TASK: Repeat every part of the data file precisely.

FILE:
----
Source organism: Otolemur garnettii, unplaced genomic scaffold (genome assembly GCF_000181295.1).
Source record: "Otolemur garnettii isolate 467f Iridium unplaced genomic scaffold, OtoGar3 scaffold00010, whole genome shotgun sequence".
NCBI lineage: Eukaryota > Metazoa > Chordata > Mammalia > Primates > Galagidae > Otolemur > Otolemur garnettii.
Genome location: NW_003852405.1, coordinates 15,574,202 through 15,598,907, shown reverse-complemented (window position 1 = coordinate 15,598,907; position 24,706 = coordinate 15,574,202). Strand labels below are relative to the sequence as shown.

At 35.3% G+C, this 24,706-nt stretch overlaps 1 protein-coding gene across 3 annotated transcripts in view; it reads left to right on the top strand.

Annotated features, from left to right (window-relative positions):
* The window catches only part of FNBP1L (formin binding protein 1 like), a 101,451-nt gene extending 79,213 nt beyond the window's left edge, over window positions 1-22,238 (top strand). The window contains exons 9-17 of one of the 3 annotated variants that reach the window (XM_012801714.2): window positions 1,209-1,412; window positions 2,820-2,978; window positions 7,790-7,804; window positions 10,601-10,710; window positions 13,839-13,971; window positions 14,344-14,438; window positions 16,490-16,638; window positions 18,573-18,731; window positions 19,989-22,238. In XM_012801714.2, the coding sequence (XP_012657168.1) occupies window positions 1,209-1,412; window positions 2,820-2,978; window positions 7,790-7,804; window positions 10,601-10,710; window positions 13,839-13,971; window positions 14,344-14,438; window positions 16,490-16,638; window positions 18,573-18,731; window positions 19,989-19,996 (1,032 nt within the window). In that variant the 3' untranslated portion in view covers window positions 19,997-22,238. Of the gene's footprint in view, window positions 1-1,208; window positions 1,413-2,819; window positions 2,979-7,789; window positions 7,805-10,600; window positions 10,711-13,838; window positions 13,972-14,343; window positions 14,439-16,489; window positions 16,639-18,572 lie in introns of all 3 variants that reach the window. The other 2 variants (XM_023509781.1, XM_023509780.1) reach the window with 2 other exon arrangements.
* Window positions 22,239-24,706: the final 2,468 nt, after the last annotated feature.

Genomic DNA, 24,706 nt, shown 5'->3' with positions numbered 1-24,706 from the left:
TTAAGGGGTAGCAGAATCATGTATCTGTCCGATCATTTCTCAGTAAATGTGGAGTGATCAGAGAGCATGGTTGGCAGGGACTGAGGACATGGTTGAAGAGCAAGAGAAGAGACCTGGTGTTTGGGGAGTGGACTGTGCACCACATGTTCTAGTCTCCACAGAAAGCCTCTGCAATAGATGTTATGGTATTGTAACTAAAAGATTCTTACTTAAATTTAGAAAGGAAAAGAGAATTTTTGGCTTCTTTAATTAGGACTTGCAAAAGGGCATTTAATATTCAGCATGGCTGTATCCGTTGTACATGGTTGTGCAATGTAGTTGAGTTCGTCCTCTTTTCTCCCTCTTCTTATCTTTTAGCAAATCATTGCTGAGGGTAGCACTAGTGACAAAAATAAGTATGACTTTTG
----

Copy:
Source organism: Otolemur garnettii, unplaced genomic scaffold (genome assembly GCF_000181295.1).
Source record: "Otolemur garnettii isolate 467f Iridium unplaced genomic scaffold, OtoGar3 scaffold00010, whole genome shotgun sequence".
NCBI lineage: Eukaryota > Metazoa > Chordata > Mammalia > Primates > Galagidae > Otolemur > Otolemur garnettii.
Genome location: NW_003852405.1, coordinates 15,574,202 through 15,598,907, shown reverse-complemented (window position 1 = coordinate 15,598,907; position 24,706 = coordinate 15,574,202). Strand labels below are relative to the sequence as shown.

At 35.3% G+C, this 24,706-nt stretch overlaps 1 protein-coding gene across 3 annotated transcripts in view; it reads left to right on the top strand.

Annotated features, from left to right (window-relative positions):
* The window catches only part of FNBP1L (formin binding protein 1 like), a 101,451-nt gene extending 79,213 nt beyond the window's left edge, over window positions 1-22,238 (top strand). The window contains exons 9-17 of one of the 3 annotated variants that reach the window (XM_012801714.2): window positions 1,209-1,412; window positions 2,820-2,978; window positions 7,790-7,804; window positions 10,601-10,710; window positions 13,839-13,971; window positions 14,344-14,438; window positions 16,490-16,638; window positions 18,573-18,731; window positions 19,989-22,238. In XM_012801714.2, the coding sequence (XP_012657168.1) occupies window positions 1,209-1,412; window positions 2,820-2,978; window positions 7,790-7,804; window positions 10,601-10,710; window positions 13,839-13,971; window positions 14,344-14,438; window positions 16,490-16,638; window positions 18,573-18,731; window positions 19,989-19,996 (1,032 nt within the window). In that variant the 3' untranslated portion in view covers window positions 19,997-22,238. Of the gene's footprint in view, window positions 1-1,208; window positions 1,413-2,819; window positions 2,979-7,789; window positions 7,805-10,600; window positions 10,711-13,838; window positions 13,972-14,343; window positions 14,439-16,489; window positions 16,639-18,572 lie in introns of all 3 variants that reach the window. The other 2 variants (XM_023509781.1, XM_023509780.1) reach the window with 2 other exon arrangements.
* Window positions 22,239-24,706: the final 2,468 nt, after the last annotated feature.

Genomic DNA, 24,706 nt, shown 5'->3' with positions numbered 1-24,706 from the left:
TTAAGGGGTAGCAGAATCATGTATCTGTCCGATCATTTCTCAGTAAATGTGGAGTGATCAGAGAGCATGGTTGGCAGGGACTGAGGACATGGTTGAAGAGCAAGAGAAGAGACCTGGTGTTTGGGGAGTGGACTGTGCACCACATGTTCTAGTCTCCACAGAAAGCCTCTGCAATAGATGTTATGGTATTGTAACTAAAAGATTCTTACTTAAATTTAGAAAGGAAAAGAGAATTTTTGGCTTCTTTAATTAGGACTTGCAAAAGGGCATTTAATATTCAGCATGGCTGTATCCGTTGTACATGGTTGTGCAATGTAGTTGAGTTCGTCCTCTTTTCTCCCTCTTCTTATCTTTTAGCAAATCATTGCTGAGGGTAGCACTAGTGACAAAAATAAGTATGACTTTTG